MLF’s BL04 beamline was set up like a pinhole camera, such that the neutron beam would pass through a 1 cm aperture in a sheet of cadmium, a metal opaque to thermal neutrons. As with a camera, the neutrons that had passed through the aperture would then register on the 2-dimensional detector and form an inverted image of the neutron-emitting moderator surface. The same experiment was also run on the BL10 beamline, which uses neutrons from a decoupled moderator, in order to set a control for detector calibration.
The brightness map resulting from the ESS/J-PARC experiment on beamline BL04. The map shows the neutron counts on the nGEM detector. The counts are proportional to brightness. IMAGE: ESS/J-PARC
The resulting brightness map appears to validate the original J-PARC simulations of their coupled volume moderator, which in turn would confirm the physics behind the ESS flat moderator concept.
|The scientists at rest in Tokai. From left, Harada (J-PARC), Zanini (ESS), Klinkby (DTU), and Teshigawara (J-PARC). PHOTO: Courtesy of Luca Zanini|
“Looking at this,” says Zanini in reference to the image, “it looks really promising because we see what we hoped to see. Now we need to do a more positive analysis based on our simulations, and this will take some time. Once this is finalised we think this will serve as a solid confirmation of the physics principles we used to design our moderator.”
The figure shows that the J-PARC moderator has two distinct neutron hot spots—one at its surface near the target and one at its far end, near the reflector. Should the data hold up to close analysis, it will confirm that collapsing these dimensions will, as Mezei speculated two years earlier, create a single hotspot resulting in a 3-fold gain in cold neutron brightness and a 1.5-fold gain in thermal neutron brightness over ESS’s 2013 TDR baseline.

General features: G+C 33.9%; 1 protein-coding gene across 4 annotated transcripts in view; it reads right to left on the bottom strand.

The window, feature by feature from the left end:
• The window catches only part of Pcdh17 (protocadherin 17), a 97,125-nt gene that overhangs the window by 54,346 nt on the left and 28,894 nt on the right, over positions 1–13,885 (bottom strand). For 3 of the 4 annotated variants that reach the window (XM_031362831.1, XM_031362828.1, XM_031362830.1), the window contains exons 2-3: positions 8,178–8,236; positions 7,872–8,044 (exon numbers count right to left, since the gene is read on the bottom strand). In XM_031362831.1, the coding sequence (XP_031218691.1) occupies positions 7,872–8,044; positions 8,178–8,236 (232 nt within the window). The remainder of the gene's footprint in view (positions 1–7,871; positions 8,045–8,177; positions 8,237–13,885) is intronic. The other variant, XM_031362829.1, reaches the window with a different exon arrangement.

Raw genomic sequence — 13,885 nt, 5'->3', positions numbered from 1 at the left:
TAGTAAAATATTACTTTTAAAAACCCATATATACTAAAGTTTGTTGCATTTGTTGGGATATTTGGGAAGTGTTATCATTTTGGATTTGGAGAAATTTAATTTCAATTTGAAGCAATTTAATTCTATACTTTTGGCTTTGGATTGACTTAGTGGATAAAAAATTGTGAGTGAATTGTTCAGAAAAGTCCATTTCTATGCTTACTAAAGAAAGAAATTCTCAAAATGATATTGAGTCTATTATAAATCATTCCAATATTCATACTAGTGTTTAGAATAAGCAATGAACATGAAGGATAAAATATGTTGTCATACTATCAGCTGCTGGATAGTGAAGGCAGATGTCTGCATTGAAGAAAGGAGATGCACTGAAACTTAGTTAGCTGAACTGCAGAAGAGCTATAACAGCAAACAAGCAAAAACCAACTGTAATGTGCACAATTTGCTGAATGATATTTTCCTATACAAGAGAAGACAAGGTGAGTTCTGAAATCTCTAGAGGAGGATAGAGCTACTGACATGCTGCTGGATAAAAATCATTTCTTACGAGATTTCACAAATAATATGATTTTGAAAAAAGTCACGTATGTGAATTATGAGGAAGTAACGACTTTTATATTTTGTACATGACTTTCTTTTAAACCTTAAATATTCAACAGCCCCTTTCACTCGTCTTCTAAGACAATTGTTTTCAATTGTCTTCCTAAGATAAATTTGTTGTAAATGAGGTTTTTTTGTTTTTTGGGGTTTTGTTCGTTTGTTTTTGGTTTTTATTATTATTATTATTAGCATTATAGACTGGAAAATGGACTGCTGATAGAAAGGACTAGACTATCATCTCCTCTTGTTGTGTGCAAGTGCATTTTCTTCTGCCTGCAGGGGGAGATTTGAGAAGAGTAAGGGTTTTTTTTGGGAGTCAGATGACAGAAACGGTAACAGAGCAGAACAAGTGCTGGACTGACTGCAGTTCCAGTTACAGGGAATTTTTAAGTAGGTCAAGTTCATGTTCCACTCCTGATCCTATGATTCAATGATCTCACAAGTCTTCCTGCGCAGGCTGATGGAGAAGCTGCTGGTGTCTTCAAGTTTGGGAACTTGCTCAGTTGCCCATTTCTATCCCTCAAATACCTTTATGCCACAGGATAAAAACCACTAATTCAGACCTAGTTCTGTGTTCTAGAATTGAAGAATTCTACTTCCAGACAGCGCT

2023: The impact
The new design, coupled to the 5 MW ESS accelerator, is expected to raise instrument performance at ESS relative to J-PARC by a maximum factor of 15. The impressive difference between ESS and existing neutron sources, and the 2015 design relative to the 2013 design, is best demonstrated visually:
Single-pulse source brightness as a function of time at a wavelength of 1.5 A at ESS, ILL, SNS, J-PARC and ISIS target stations 1 and 2. In each case, the thermal moderator with the highest peak brightness is shown. IMAGE: ESS
The moderator optimisation will not benefit every instrument at ESS to a corresponding degree, though it will result in increased flux across a wide range of instrument classes and experiment types. Work continues at ESS and its partner institutions on neutron extraction techniques and instrument beam guides that will also help determine to what degree the instruments are able to exploit the additional flux. For those instruments better served by a volume moderator, the ESS design includes a second, 6-cm-high moderator situated beneath the target wheel. This moderator benefits from the same “butterfly” geometry as the flat moderator.
Mezei emphasises that this increase in brightness goes to the heart of the ESS mission. “An experiment that can be done at ESS in one day can also be done at the other neutrons sources in a bit longer time, but still can be done. What can be done at ESS in one week or two weeks cannot be done anywhere else. This is where the new science is.”